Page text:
LNG expansion needs balancing — DOE official

LNG plant

Balancing the market for the remaining reserves in the Malampaya gas field is a key consideration in light of the proposed development of a midstream liquefied natural gas (LNG) industry in the country, a Department of Energy (DOE) official said on Tuesday.

During the joint hearing of the Senate energy and finance committees, Energy Asec. Leonido Pulido said that should there be no more renewal of Gas Sales and Purchase Agreements in Malampaya, the Philippines’ energy sector would have to rely on LNG as an alternative.

Pulido pointed out, however, that the depletion of Malampaya’s reserves cannot be projected with certainty given that the DOE is in talks with the Malampaya consortium regarding its application for contract extension.

He further stressed that one of the difficulties the DOE has at the moment is how to balance the contract extension with the incoming LNG supply, adding the need for the department to ensure a market for Malampaya’s remaining reserves.

Service Contract 38, which covers the Malampaya gas-to-power project, expires in 2024, the same year in which reserves were projected to run out. Energy Sec. Alfonso Cusi told senators in a previous hearing, though, that the country’s only indigenous source of gas will still have reserves beyond 2024.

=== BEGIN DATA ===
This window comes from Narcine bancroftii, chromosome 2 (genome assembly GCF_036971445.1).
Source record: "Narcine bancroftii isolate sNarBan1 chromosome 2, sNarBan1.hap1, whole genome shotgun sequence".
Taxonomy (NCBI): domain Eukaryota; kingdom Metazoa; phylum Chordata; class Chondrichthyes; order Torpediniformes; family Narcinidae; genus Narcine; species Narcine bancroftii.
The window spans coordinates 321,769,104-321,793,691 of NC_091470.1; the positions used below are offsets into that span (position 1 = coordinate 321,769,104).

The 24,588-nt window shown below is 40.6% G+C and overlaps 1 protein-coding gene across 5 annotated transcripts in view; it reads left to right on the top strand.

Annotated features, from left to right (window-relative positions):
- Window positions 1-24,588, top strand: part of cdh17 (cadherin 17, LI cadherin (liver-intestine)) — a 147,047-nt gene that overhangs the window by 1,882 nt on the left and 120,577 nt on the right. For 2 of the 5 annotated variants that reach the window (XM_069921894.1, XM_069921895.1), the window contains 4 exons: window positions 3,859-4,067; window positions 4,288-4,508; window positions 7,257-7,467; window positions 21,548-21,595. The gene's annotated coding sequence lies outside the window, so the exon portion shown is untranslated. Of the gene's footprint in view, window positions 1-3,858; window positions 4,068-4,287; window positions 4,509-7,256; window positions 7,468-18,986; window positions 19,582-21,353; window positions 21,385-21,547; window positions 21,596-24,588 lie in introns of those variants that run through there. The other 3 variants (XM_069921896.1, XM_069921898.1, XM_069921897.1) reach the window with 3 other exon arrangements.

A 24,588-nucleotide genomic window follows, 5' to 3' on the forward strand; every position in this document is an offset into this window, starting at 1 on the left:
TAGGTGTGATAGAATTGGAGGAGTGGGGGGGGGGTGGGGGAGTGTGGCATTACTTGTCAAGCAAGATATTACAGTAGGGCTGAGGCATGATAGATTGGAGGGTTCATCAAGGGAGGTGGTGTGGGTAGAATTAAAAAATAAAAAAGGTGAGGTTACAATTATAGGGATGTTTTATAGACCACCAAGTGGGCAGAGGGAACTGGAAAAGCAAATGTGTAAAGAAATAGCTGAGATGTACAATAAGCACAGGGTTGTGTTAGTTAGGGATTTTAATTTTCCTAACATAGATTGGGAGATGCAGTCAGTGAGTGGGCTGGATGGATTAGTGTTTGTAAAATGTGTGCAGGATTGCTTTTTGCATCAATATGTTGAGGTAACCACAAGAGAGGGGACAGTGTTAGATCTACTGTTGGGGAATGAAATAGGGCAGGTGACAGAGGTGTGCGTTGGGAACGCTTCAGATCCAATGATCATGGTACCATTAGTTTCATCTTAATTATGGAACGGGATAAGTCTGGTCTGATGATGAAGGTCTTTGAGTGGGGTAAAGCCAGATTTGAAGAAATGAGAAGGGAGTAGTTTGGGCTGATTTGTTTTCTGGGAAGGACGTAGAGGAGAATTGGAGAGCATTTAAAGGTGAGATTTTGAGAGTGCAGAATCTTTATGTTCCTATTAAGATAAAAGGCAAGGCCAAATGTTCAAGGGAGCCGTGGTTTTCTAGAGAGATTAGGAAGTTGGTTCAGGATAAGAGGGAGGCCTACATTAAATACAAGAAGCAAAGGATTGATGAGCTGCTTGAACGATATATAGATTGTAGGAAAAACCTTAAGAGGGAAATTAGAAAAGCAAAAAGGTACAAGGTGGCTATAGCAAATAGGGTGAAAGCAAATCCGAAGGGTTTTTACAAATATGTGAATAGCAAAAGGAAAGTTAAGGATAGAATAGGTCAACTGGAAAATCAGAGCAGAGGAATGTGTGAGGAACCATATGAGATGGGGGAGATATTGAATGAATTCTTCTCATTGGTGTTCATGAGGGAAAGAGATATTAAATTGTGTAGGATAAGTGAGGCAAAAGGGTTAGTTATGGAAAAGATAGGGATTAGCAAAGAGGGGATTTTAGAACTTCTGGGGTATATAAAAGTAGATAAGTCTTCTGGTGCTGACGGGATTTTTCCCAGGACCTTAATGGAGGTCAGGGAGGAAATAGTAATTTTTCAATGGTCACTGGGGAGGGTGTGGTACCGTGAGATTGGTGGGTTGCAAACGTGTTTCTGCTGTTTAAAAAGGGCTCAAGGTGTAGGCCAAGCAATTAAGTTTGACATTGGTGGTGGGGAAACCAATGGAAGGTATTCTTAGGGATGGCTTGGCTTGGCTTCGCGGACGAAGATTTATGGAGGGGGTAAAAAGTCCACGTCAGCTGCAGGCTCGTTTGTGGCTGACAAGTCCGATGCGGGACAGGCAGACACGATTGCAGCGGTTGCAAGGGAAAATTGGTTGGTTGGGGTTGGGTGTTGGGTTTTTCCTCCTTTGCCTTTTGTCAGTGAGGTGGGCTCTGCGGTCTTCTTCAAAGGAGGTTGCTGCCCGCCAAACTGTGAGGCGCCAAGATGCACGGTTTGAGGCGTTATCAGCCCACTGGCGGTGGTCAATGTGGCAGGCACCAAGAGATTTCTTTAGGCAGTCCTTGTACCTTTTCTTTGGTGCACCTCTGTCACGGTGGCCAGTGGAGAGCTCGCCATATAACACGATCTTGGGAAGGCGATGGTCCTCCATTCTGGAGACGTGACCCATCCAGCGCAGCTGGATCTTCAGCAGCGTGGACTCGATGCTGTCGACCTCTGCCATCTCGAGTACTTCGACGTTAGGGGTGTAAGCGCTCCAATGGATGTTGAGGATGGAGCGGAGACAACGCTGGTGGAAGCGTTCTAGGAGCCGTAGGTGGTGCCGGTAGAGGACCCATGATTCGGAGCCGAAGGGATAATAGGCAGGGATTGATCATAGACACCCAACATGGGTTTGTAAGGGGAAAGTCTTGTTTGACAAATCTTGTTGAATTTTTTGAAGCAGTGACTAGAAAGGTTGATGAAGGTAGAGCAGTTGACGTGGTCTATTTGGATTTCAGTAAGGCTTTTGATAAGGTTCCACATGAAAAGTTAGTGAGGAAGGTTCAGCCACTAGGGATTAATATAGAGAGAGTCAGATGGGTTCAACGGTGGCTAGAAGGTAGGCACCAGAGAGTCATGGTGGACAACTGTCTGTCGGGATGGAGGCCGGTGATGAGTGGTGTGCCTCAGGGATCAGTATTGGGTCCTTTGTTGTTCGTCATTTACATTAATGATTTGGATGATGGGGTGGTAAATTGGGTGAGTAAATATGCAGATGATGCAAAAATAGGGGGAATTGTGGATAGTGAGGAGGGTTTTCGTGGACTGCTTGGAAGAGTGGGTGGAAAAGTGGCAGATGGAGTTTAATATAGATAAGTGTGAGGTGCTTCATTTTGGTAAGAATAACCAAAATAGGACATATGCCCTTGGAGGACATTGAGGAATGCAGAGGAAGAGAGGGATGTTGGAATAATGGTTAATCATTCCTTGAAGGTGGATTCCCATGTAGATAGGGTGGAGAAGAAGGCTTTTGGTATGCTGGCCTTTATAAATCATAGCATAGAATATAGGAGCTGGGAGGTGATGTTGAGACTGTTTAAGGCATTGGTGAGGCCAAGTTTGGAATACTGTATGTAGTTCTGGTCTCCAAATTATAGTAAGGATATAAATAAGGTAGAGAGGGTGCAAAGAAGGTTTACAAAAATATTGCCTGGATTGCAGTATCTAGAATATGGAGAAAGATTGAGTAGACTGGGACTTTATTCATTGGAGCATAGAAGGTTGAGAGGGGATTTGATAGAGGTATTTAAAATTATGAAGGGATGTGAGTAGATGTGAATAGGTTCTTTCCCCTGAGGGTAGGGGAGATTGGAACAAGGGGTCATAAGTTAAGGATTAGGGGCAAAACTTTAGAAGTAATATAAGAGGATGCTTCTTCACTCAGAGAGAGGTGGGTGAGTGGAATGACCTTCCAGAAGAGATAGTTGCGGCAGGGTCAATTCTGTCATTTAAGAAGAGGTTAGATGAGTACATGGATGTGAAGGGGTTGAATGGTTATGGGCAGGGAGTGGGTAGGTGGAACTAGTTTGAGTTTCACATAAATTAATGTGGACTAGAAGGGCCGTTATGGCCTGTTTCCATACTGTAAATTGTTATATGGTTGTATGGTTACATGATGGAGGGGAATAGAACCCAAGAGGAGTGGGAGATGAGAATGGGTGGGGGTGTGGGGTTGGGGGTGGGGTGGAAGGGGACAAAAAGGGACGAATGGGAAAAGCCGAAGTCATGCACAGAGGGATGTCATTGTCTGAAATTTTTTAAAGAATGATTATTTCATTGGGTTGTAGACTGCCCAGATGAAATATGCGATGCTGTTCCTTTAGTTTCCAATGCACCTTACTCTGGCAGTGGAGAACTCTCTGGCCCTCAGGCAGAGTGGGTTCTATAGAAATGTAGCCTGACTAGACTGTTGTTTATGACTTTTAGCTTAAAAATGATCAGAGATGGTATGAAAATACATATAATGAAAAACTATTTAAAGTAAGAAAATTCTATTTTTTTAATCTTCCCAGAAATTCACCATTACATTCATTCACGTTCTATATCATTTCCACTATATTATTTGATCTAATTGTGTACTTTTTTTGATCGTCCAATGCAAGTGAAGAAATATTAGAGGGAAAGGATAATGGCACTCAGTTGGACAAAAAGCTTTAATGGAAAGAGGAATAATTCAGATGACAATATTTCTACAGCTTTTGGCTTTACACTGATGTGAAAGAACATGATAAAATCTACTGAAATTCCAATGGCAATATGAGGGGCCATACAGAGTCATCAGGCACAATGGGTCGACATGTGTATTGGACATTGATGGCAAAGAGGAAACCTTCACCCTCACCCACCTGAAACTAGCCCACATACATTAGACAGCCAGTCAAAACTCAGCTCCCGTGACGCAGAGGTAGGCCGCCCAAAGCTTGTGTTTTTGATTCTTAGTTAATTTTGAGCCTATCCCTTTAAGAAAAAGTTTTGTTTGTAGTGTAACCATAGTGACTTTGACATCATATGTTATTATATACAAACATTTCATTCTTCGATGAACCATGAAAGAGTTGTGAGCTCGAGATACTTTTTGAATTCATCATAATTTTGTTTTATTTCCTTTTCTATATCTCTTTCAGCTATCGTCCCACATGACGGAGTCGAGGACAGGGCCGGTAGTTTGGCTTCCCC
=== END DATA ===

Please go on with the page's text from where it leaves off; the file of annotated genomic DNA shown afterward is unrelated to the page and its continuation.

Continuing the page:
Malampaya, which began operations in 2001, primarily supplies electricity to the Luzon Grid and accounts for a fifth of the country’s overall power demand.

The hearing was conducted to aid the formulation of Senate Bill No. 1819, which aims to promote natural gas as a source of power given Malampaya’s situation.

Sen. Sherwin Gatchalian, chairman of the energy committee and the bill’s author, said that since new sources of natural gas in the country have yet to be discovered, industry players currently resort to importing LNG to feed the country’s 3,200-megawatt gas-fired power plants.

The DOE welcomed the bill, which if approved will cover all aspects of the midstream natural gas industry. These include transportation, transmission, storage, and marketing of natural gas, whether in its original or liquefied form.

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